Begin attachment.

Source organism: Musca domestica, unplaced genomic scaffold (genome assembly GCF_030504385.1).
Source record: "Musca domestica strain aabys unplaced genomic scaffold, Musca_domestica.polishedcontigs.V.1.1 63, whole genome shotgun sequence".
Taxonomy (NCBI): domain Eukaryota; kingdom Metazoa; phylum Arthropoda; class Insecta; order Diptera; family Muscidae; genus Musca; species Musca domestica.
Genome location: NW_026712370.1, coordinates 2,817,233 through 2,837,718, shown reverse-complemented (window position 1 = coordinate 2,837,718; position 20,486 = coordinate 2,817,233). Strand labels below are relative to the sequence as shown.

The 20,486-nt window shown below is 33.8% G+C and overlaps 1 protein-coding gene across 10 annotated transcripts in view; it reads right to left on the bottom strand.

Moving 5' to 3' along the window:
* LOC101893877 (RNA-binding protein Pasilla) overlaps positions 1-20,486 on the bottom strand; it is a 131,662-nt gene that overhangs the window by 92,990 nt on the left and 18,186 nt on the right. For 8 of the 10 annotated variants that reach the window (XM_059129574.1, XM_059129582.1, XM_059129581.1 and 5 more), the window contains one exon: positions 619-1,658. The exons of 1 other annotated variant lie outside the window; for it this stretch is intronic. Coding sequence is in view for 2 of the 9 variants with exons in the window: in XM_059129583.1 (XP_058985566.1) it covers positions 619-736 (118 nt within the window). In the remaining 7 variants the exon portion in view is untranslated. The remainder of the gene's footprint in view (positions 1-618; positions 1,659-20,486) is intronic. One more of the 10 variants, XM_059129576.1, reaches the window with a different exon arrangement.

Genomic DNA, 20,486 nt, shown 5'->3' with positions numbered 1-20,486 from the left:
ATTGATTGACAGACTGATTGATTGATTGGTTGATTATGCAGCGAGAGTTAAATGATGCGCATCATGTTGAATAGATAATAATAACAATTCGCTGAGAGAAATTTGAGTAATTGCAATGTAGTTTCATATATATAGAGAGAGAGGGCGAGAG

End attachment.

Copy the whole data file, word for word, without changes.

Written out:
Source organism: Musca domestica, unplaced genomic scaffold (genome assembly GCF_030504385.1).
Source record: "Musca domestica strain aabys unplaced genomic scaffold, Musca_domestica.polishedcontigs.V.1.1 63, whole genome shotgun sequence".
Taxonomy (NCBI): domain Eukaryota; kingdom Metazoa; phylum Arthropoda; class Insecta; order Diptera; family Muscidae; genus Musca; species Musca domestica.
Genome location: NW_026712370.1, coordinates 2,817,233 through 2,837,718, shown reverse-complemented (window position 1 = coordinate 2,837,718; position 20,486 = coordinate 2,817,233). Strand labels below are relative to the sequence as shown.

The 20,486-nt window shown below is 33.8% G+C and overlaps 1 protein-coding gene across 10 annotated transcripts in view; it reads right to left on the bottom strand.

Moving 5' to 3' along the window:
* LOC101893877 (RNA-binding protein Pasilla) overlaps positions 1-20,486 on the bottom strand; it is a 131,662-nt gene that overhangs the window by 92,990 nt on the left and 18,186 nt on the right. For 8 of the 10 annotated variants that reach the window (XM_059129574.1, XM_059129582.1, XM_059129581.1 and 5 more), the window contains one exon: positions 619-1,658. The exons of 1 other annotated variant lie outside the window; for it this stretch is intronic. Coding sequence is in view for 2 of the 9 variants with exons in the window: in XM_059129583.1 (XP_058985566.1) it covers positions 619-736 (118 nt within the window). In the remaining 7 variants the exon portion in view is untranslated. The remainder of the gene's footprint in view (positions 1-618; positions 1,659-20,486) is intronic. One more of the 10 variants, XM_059129576.1, reaches the window with a different exon arrangement.

Genomic DNA, 20,486 nt, shown 5'->3' with positions numbered 1-20,486 from the left:
ATTGATTGACAGACTGATTGATTGATTGGTTGATTATGCAGCGAGAGTTAAATGATGCGCATCATGTTGAATAGATAATAATAACAATTCGCTGAGAGAAATTTGAGTAATTGCAATGTAGTTTCATATATATAGAGAGAGAGGGCGAGAG